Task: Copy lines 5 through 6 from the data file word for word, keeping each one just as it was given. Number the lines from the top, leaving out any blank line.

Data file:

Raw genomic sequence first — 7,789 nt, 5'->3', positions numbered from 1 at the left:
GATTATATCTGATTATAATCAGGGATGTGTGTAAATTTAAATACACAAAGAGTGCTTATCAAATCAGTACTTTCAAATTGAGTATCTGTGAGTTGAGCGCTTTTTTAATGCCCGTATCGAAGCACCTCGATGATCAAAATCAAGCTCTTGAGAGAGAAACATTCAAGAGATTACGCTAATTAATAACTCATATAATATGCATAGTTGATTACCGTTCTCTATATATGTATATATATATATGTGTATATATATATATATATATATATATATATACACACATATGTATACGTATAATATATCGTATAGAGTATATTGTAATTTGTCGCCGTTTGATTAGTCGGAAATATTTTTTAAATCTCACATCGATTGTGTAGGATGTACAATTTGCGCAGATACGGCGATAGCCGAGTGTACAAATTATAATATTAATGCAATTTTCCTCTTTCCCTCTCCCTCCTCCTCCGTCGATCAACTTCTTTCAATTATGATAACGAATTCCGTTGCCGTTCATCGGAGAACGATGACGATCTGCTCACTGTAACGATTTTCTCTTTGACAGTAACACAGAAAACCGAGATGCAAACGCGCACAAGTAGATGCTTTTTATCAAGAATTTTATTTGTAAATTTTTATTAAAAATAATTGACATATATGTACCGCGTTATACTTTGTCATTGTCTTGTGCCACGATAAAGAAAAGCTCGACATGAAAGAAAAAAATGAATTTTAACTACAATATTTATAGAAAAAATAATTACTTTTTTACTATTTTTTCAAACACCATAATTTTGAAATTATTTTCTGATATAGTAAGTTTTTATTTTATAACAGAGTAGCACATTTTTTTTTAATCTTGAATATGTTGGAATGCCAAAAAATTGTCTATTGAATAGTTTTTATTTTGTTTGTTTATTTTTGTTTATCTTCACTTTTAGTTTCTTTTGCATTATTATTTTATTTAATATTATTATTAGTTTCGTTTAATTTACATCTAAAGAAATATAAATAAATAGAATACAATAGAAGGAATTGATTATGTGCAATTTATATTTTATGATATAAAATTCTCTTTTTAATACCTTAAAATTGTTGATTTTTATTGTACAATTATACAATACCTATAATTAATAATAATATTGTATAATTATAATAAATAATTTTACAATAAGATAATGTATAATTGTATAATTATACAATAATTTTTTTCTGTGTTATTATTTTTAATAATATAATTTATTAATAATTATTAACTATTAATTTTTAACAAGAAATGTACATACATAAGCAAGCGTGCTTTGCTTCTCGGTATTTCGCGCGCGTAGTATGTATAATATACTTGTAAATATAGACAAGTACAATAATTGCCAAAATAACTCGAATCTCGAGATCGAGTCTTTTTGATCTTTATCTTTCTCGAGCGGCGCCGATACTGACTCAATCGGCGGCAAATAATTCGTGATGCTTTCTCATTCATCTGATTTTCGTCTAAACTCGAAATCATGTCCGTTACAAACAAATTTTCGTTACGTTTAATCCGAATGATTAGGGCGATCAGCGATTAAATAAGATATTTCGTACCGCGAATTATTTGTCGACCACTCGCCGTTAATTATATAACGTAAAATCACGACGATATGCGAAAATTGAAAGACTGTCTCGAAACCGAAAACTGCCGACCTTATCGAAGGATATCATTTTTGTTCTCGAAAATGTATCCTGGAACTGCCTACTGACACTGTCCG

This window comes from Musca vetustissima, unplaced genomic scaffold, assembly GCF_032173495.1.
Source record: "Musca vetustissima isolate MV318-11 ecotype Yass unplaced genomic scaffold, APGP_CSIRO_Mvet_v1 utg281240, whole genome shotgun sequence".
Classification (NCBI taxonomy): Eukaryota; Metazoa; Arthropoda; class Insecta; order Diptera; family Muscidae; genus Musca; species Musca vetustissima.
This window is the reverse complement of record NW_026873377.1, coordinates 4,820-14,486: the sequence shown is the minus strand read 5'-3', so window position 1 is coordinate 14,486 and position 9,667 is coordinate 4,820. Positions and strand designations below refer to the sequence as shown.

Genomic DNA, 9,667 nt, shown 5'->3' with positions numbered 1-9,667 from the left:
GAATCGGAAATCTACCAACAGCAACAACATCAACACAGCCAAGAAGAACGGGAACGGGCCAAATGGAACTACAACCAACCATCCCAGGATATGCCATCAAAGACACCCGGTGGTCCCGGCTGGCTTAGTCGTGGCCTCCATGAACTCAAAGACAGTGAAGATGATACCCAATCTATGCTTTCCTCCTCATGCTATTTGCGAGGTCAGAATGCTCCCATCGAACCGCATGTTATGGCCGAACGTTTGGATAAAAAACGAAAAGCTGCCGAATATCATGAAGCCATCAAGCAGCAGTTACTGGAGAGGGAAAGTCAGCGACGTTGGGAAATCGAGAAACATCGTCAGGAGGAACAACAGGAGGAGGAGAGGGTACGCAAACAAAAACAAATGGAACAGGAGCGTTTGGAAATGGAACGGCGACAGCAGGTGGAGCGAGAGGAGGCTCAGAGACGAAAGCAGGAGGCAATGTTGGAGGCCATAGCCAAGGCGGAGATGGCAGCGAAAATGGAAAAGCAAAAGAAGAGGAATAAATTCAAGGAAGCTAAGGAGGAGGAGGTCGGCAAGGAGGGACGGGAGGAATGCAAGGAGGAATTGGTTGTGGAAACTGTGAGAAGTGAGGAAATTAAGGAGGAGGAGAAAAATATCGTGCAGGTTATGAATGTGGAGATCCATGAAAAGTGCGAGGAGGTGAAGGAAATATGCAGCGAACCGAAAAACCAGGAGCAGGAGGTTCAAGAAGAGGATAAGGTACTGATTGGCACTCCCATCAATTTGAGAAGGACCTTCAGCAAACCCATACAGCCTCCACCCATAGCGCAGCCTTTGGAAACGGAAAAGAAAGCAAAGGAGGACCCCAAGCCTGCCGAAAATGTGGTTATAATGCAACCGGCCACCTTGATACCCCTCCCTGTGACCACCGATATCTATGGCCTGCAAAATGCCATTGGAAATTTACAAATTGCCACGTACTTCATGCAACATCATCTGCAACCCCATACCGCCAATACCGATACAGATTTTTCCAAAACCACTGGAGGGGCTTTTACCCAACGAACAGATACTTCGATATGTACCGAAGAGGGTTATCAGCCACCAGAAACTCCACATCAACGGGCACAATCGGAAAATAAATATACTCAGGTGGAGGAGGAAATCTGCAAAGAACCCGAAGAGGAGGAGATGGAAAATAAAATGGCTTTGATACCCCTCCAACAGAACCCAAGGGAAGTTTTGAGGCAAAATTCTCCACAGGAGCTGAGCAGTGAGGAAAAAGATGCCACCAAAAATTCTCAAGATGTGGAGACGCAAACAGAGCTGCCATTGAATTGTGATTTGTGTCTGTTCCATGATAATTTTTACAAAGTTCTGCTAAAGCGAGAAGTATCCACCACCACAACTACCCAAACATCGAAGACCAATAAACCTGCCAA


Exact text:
Classification (NCBI taxonomy): Eukaryota; Metazoa; Arthropoda; class Insecta; order Diptera; family Muscidae; genus Musca; species Musca vetustissima.
This window is the reverse complement of record NW_026873377.1, coordinates 4,820-14,486: the sequence shown is the minus strand read 5'-3', so window position 1 is coordinate 14,486 and position 9,667 is coordinate 4,820. Positions and strand designations below refer to the sequence as shown.